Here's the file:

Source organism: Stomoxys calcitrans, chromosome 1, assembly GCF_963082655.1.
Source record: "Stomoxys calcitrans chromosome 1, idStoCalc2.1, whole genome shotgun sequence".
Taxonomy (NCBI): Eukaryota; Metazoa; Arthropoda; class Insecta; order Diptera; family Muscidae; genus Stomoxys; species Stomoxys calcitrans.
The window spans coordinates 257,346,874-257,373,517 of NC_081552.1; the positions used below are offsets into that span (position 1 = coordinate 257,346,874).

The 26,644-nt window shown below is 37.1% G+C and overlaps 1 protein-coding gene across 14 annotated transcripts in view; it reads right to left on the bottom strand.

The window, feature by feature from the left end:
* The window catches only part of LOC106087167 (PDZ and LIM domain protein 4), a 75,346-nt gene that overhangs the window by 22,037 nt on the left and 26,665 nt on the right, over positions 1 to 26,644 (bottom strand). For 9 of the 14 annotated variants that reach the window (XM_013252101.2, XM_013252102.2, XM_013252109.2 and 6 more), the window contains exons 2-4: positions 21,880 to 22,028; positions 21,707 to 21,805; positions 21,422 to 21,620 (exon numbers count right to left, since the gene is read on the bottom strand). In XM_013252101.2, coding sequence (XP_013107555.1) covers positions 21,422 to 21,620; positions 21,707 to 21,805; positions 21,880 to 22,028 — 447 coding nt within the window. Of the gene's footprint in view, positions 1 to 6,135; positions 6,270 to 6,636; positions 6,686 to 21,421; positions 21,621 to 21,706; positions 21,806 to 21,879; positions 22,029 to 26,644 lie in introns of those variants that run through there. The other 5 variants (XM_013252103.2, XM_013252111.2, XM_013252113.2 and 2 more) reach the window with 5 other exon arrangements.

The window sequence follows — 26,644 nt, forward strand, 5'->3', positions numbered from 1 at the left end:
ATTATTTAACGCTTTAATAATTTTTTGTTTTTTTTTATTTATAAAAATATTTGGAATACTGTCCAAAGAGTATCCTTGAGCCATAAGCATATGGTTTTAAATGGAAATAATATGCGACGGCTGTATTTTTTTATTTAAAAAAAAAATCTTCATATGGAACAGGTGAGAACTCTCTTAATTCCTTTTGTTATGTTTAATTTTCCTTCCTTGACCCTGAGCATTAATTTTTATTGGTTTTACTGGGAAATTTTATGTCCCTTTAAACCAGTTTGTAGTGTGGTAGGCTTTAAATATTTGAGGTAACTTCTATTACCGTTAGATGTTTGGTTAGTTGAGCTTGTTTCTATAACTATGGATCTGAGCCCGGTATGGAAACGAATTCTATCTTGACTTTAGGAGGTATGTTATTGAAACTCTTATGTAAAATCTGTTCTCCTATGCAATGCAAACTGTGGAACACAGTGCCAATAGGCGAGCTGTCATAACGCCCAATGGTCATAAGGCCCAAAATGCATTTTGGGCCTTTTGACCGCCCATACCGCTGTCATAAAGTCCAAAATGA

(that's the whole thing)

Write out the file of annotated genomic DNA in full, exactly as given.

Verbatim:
Source organism: Stomoxys calcitrans, chromosome 1, assembly GCF_963082655.1.
Source record: "Stomoxys calcitrans chromosome 1, idStoCalc2.1, whole genome shotgun sequence".
Taxonomy (NCBI): Eukaryota; Metazoa; Arthropoda; class Insecta; order Diptera; family Muscidae; genus Stomoxys; species Stomoxys calcitrans.
The window spans coordinates 257,346,874-257,373,517 of NC_081552.1; the positions used below are offsets into that span (position 1 = coordinate 257,346,874).

The 26,644-nt window shown below is 37.1% G+C and overlaps 1 protein-coding gene across 14 annotated transcripts in view; it reads right to left on the bottom strand.

The window, feature by feature from the left end:
* The window catches only part of LOC106087167 (PDZ and LIM domain protein 4), a 75,346-nt gene that overhangs the window by 22,037 nt on the left and 26,665 nt on the right, over positions 1 to 26,644 (bottom strand). For 9 of the 14 annotated variants that reach the window (XM_013252101.2, XM_013252102.2, XM_013252109.2 and 6 more), the window contains exons 2-4: positions 21,880 to 22,028; positions 21,707 to 21,805; positions 21,422 to 21,620 (exon numbers count right to left, since the gene is read on the bottom strand). In XM_013252101.2, coding sequence (XP_013107555.1) covers positions 21,422 to 21,620; positions 21,707 to 21,805; positions 21,880 to 22,028 — 447 coding nt within the window. Of the gene's footprint in view, positions 1 to 6,135; positions 6,270 to 6,636; positions 6,686 to 21,421; positions 21,621 to 21,706; positions 21,806 to 21,879; positions 22,029 to 26,644 lie in introns of those variants that run through there. The other 5 variants (XM_013252103.2, XM_013252111.2, XM_013252113.2 and 2 more) reach the window with 5 other exon arrangements.

The window sequence follows — 26,644 nt, forward strand, 5'->3', positions numbered from 1 at the left end:
ATTATTTAACGCTTTAATAATTTTTTGTTTTTTTTTATTTATAAAAATATTTGGAATACTGTCCAAAGAGTATCCTTGAGCCATAAGCATATGGTTTTAAATGGAAATAATATGCGACGGCTGTATTTTTTTATTTAAAAAAAAAATCTTCATATGGAACAGGTGAGAACTCTCTTAATTCCTTTTGTTATGTTTAATTTTCCTTCCTTGACCCTGAGCATTAATTTTTATTGGTTTTACTGGGAAATTTTATGTCCCTTTAAACCAGTTTGTAGTGTGGTAGGCTTTAAATATTTGAGGTAACTTCTATTACCGTTAGATGTTTGGTTAGTTGAGCTTGTTTCTATAACTATGGATCTGAGCCCGGTATGGAAACGAATTCTATCTTGACTTTAGGAGGTATGTTATTGAAACTCTTATGTAAAATCTGTTCTCCTATGCAATGCAAACTGTGGAACACAGTGCCAATAGGCGAGCTGTCATAACGCCCAATGGTCATAAGGCCCAAAATGCATTTTGGGCCTTTTGACCGCCCATACCGCTGTCATAAAGTCCAAAATGA